Posted on by Oran

Clocking in a one hour and ten minutes with just nine tracks, Metallica’s seminal ‘…And Justice For All’ marked the bands farewell to ‘thrash’. Overdrive looks back on the darkest LP’s in the bands catalogue, which was released 31 years ago today. 

Their first four Metallica albums made the band absolute juggernauts, there’s no question there.

Kill ‘Em All gave the band a sucker punch of high underground reputation. Ride the Lightning improved media and fanbase attention. Master of Puppets would garner worldwide popularity.

And even when fans screeched at the cataclysmic success of their self-titled album, when it became one of the fastest-selling albums of all time, followed by Load and ReLoad, which were the final gunshots on Metallica’s wounded torso, they still have the old albums to look back to.

One of which is the breathtaking …And Justice For All.

After the horrific death of Cliff Burton in Sweden just two years previous (1986), the band needed a new replacement. Enter former Flotsam and Jetsam bassist, Jason Newsted who was flung under the global spotlight and faced with the task of filling the shoes of one of the worlds most respected bass players.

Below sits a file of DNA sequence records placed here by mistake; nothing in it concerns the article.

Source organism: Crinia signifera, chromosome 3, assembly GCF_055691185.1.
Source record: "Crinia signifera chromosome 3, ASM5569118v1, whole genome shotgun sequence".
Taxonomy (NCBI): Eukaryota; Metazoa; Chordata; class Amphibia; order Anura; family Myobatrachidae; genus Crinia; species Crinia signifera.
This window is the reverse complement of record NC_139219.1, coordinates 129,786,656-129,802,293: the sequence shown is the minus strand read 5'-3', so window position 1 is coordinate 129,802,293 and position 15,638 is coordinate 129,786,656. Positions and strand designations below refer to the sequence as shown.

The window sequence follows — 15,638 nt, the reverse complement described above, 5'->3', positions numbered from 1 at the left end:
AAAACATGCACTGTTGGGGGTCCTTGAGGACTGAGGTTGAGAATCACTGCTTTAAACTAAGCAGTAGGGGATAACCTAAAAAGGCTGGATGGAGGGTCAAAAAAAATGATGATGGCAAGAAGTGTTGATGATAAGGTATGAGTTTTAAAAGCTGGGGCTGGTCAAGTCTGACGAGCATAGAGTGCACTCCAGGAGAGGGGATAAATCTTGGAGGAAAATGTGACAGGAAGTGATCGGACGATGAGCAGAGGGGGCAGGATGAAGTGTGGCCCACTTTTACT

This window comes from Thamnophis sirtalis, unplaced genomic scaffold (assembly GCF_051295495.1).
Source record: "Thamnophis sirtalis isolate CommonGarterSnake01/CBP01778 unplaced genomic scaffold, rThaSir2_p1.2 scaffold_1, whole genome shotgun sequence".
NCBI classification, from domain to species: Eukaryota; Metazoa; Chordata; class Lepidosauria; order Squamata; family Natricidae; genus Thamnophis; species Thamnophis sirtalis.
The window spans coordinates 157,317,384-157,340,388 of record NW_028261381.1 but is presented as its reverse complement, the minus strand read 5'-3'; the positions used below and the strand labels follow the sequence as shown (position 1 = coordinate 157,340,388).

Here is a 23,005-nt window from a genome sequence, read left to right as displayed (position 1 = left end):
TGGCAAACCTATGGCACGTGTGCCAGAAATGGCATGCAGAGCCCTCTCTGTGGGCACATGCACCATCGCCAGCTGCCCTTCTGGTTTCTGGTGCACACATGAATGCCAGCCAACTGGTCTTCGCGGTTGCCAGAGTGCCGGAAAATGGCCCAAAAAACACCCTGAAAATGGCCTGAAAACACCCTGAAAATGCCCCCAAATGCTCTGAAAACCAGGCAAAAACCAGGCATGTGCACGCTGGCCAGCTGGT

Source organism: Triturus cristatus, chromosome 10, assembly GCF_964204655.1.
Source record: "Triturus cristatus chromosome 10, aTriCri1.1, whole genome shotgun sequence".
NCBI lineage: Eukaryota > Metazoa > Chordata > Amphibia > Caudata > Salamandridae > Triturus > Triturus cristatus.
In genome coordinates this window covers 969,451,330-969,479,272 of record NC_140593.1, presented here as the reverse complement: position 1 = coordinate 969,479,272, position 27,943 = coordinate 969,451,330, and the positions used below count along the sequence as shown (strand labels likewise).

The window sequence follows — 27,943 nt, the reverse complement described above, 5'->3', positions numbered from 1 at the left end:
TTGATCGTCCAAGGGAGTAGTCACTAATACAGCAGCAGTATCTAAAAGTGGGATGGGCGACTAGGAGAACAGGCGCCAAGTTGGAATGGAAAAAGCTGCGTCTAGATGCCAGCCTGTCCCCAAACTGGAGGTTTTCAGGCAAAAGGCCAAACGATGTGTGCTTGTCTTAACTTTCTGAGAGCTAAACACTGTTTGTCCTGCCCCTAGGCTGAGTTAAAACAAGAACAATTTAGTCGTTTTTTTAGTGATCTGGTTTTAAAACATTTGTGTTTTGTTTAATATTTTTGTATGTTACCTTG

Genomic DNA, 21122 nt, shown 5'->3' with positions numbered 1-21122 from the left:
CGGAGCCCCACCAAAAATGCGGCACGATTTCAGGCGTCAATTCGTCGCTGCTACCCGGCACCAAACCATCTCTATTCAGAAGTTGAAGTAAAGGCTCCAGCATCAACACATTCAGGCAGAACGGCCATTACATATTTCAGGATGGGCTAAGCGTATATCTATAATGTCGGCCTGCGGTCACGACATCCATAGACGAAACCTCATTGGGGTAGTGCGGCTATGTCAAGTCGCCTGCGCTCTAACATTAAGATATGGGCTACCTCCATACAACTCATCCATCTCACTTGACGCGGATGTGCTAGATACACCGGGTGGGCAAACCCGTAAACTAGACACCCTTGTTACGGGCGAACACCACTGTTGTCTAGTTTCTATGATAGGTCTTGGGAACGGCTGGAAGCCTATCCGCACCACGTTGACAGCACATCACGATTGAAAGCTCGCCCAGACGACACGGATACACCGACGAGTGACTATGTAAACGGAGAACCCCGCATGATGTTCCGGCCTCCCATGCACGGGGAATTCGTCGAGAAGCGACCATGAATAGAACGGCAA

The 1987 ‘Garage Days Revisited‘ EP showed a lot of promise for the bands highly anticipated new studio album, but unfortunately, Newsted’s potential was truly lost making it a glaring imperfection, on what is truly a bold and brilliant release.

‘…And Justice‘ is jam-packed with razor sharp bangers from ‘Blackened‘, ‘Harvester of Sorrow‘ ‘One‘ and ‘Frayed Ends of Sanity‘ to the formidable ‘Dyers Eve‘. The strength of the songs just about save the album from the woeful production (thanks Lars).

From start to finish, Newsted’s bass is virtually nonexistent. While on one hand where Burton chugged along at a deep pace, even getting his own solo, Newsted is portrayed as the new guy in the back, just whipping away at his four strings.

…And Justice For All is a true masterpiece and deserves the increasing praise it’s garnered in recent times. While it does have its clunky moments and flaws, the moments that are good are just flat-out triumphs. Honestly, those triumphs are exactly what makes this record work.

From it’s take on progressive values, to it’s superb ability to thrash, Metallica really outdid  themselves on this album. It’s just a damn shame about the production.

Released on August 25th, 1988 via Elektra Records.

Oran O’Beirne

www.overdrive.ie 2019